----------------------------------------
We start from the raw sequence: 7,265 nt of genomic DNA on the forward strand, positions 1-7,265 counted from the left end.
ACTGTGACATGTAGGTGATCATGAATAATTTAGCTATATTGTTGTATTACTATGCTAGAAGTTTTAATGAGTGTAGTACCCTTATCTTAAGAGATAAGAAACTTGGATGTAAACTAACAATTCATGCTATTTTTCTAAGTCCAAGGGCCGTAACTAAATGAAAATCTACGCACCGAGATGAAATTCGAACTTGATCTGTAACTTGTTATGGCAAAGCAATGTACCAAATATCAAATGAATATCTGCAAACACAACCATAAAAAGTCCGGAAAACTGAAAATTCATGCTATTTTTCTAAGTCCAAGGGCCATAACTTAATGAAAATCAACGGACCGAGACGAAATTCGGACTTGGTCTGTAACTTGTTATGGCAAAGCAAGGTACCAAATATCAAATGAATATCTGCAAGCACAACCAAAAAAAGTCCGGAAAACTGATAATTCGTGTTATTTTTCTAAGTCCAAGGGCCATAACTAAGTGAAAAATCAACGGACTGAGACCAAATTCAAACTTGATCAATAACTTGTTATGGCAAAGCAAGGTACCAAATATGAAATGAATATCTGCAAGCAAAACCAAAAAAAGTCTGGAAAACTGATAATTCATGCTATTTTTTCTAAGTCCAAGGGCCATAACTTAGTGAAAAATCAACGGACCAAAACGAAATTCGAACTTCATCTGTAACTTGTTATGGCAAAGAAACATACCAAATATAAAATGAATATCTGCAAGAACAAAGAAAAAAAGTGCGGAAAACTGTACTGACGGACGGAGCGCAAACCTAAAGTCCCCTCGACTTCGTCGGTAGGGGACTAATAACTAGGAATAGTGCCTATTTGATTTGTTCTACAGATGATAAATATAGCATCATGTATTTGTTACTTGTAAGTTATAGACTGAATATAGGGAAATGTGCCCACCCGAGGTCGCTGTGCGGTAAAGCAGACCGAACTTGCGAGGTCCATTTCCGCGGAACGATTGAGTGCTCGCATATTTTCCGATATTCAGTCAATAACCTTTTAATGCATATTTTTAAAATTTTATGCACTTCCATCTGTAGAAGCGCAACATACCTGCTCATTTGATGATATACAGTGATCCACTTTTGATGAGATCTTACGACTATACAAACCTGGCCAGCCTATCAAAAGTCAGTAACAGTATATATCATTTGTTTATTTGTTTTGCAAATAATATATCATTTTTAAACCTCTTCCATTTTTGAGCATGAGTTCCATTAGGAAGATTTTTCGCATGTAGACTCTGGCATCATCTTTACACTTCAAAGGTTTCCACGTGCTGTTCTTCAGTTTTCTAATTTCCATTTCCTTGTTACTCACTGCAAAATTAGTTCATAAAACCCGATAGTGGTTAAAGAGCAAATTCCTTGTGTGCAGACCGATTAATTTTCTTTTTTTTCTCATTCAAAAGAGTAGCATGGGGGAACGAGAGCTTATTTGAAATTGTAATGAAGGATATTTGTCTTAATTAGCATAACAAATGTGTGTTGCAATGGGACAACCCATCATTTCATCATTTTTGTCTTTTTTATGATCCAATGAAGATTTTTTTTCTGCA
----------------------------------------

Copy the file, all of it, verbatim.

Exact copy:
We start from the raw sequence: 7,265 nt of genomic DNA on the forward strand, positions 1-7,265 counted from the left end.
ACTGTGACATGTAGGTGATCATGAATAATTTAGCTATATTGTTGTATTACTATGCTAGAAGTTTTAATGAGTGTAGTACCCTTATCTTAAGAGATAAGAAACTTGGATGTAAACTAACAATTCATGCTATTTTTCTAAGTCCAAGGGCCGTAACTAAATGAAAATCTACGCACCGAGATGAAATTCGAACTTGATCTGTAACTTGTTATGGCAAAGCAATGTACCAAATATCAAATGAATATCTGCAAACACAACCATAAAAAGTCCGGAAAACTGAAAATTCATGCTATTTTTCTAAGTCCAAGGGCCATAACTTAATGAAAATCAACGGACCGAGACGAAATTCGGACTTGGTCTGTAACTTGTTATGGCAAAGCAAGGTACCAAATATCAAATGAATATCTGCAAGCACAACCAAAAAAAGTCCGGAAAACTGATAATTCGTGTTATTTTTCTAAGTCCAAGGGCCATAACTAAGTGAAAAATCAACGGACTGAGACCAAATTCAAACTTGATCAATAACTTGTTATGGCAAAGCAAGGTACCAAATATGAAATGAATATCTGCAAGCAAAACCAAAAAAAGTCTGGAAAACTGATAATTCATGCTATTTTTTCTAAGTCCAAGGGCCATAACTTAGTGAAAAATCAACGGACCAAAACGAAATTCGAACTTCATCTGTAACTTGTTATGGCAAAGAAACATACCAAATATAAAATGAATATCTGCAAGAACAAAGAAAAAAAGTGCGGAAAACTGTACTGACGGACGGAGCGCAAACCTAAAGTCCCCTCGACTTCGTCGGTAGGGGACTAATAACTAGGAATAGTGCCTATTTGATTTGTTCTACAGATGATAAATATAGCATCATGTATTTGTTACTTGTAAGTTATAGACTGAATATAGGGAAATGTGCCCACCCGAGGTCGCTGTGCGGTAAAGCAGACCGAACTTGCGAGGTCCATTTCCGCGGAACGATTGAGTGCTCGCATATTTTCCGATATTCAGTCAATAACCTTTTAATGCATATTTTTAAAATTTTATGCACTTCCATCTGTAGAAGCGCAACATACCTGCTCATTTGATGATATACAGTGATCCACTTTTGATGAGATCTTACGACTATACAAACCTGGCCAGCCTATCAAAAGTCAGTAACAGTATATATCATTTGTTTATTTGTTTTGCAAATAATATATCATTTTTAAACCTCTTCCATTTTTGAGCATGAGTTCCATTAGGAAGATTTTTCGCATGTAGACTCTGGCATCATCTTTACACTTCAAAGGTTTCCACGTGCTGTTCTTCAGTTTTCTAATTTCCATTTCCTTGTTACTCACTGCAAAATTAGTTCATAAAACCCGATAGTGGTTAAAGAGCAAATTCCTTGTGTGCAGACCGATTAATTTTCTTTTTTTTCTCATTCAAAAGAGTAGCATGGGGGAACGAGAGCTTATTTGAAATTGTAATGAAGGATATTTGTCTTAATTAGCATAACAAATGTGTGTTGCAATGGGACAACCCATCATTTCATCATTTTTGTCTTTTTTATGATCCAATGAAGATTTTTTTTCTGCA